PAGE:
Activists demand Filipino poll candidates put poor first

Philippines marks World Food Day with plea to prospective politicians to make sure people's basic needs are kept
Activists demand Filipino poll candidates put poor first

Activists stage a march in Manila on Oct. 16 to urge candidates in next year's elections to include food security and land rights in their campaign platforms. (Photo by Jire Carreon)

Food security and land rights activists marched in Manila on Oct. 16 to urge candidates in next year's mid-term elections to make sure basic issues that affect the poor are included in their campaign platforms.

The march was part of a World Food Day observance by farmers, workers, and advocacy groups under the #Vote4FoodSecurity campaign.

Maria Rosario Felizco, country director of international charity group Oxfam, said Filipinos need to elect people who will serve the interest of the "poor and the marginalized."

A joint statement released by 13 organizations under the campaign said next year's election is "like a search for the best candidate to be hired by people."

"Candidates possessing any of the 'worst' qualifications need not apply," read the group's statement.

The list of "worst" qualifications included conflicts of interest and supporting businesses that destroy the environment and agricultural lands.

"Far too many Filipino farmers, fishers, and workers suffer from hunger and unjust working conditions.... This is not right; it has to stop," said Felizco.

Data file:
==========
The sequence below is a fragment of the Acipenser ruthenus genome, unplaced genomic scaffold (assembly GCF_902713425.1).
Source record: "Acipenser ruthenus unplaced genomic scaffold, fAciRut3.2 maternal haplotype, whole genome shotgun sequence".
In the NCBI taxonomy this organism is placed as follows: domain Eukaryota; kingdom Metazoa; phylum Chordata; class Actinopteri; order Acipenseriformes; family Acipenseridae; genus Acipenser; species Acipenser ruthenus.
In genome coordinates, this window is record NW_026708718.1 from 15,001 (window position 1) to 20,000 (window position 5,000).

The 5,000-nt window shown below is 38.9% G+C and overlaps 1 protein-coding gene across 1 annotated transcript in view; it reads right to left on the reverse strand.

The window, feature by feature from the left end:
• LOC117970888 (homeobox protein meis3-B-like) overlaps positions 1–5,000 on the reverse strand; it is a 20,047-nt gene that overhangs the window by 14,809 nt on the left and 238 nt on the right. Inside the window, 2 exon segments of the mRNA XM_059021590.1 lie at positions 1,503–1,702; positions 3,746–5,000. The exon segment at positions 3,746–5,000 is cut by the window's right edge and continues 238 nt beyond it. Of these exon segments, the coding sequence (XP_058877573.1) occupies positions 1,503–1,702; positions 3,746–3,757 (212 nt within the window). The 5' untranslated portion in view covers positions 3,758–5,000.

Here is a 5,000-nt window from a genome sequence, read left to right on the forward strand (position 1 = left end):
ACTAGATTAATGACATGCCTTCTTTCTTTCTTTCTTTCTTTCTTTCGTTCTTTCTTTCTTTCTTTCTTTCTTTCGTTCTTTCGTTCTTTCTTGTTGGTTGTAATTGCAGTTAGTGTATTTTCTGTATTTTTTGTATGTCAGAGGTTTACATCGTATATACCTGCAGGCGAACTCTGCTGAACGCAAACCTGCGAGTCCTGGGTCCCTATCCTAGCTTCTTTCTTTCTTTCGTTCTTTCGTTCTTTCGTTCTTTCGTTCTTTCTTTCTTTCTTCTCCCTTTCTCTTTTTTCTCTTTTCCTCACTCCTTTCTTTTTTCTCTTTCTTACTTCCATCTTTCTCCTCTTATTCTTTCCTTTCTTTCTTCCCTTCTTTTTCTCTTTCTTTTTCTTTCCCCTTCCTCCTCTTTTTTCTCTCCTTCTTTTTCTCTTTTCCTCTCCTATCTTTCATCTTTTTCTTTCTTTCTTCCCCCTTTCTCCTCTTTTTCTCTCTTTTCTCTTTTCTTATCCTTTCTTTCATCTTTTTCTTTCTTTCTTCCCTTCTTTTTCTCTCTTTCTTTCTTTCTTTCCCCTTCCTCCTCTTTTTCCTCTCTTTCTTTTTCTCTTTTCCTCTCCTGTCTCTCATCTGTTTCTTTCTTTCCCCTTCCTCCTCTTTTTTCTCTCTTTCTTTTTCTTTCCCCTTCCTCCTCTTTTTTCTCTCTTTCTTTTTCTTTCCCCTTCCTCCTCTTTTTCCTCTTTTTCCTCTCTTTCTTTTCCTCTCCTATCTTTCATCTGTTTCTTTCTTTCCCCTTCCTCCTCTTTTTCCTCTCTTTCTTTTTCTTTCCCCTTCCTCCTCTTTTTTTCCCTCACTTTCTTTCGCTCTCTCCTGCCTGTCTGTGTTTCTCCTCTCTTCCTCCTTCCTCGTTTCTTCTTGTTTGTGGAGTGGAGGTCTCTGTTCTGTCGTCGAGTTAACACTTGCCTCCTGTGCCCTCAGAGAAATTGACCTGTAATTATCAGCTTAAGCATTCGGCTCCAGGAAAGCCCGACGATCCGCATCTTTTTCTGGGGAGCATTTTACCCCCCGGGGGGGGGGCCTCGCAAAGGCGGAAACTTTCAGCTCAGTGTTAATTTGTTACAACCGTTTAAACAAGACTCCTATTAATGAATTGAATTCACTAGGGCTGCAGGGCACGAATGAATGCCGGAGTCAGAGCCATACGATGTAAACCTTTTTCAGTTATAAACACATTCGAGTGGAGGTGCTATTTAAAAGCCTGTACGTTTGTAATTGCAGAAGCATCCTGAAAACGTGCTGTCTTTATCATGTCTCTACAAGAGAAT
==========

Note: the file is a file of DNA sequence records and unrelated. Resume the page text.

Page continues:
"Ripe for Change," Oxfam's global campaign report released in June 2018, noted that banana farmers in Mindanao are "food insecure" and "locked into grossly unfair contracts."

The report was based on surveys conducted in 2017 that found that 75 percent of surveyed workers on banana plantations were "food insecure" while 38 percent were "severely food insecure."

A survey by pollster Social Weather Stations early this year revealed that 13.3 percent or some 3.1 million Filipino families had experienced involuntary hunger at least once in the past three months. 

Sister Elenita Belardo, national coordinator of the Rural Missionaries of the Philippines, said a food crisis in the country could have been resolved if the government only implemented "genuine agrarian reform."

"Let the farmers till the land. Give the land to hands that can grow and harvest the food that can feed the country," said the Good Shepherd nun.

The United Nations' Food and Agriculture Organization launched this year a "Zero Hunger" campaign that aims to eradicate hunger and malnutrition by the year 2030. 

The campaign encourages nations to work together to ensure food security and urges governments to create opportunities for greater private sector investments in agriculture. 

As of Oct. 16, at least 104 individuals had registered for the senatorial election next year, including a man who claimed to be "Jesus Christ, another a king, and a Catholic charismatic movement leader.

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Rizalito David, a 56-year-old Catholic charismatic preacher, said he is running in the May 2019 midterm elections because he is on "a mission ... to give hope to our people, to bring in love."

David ran for president in 2016 and for senator in 2013 but was declared a "nuisance candidate" by the poll body because he had "no bonafide intention to run for office."

He vowed that if he wins, "we will bring our faith, belief as Catholics in crafting laws and in teaching our countrymen."

Mark Saludes contributed to this report.

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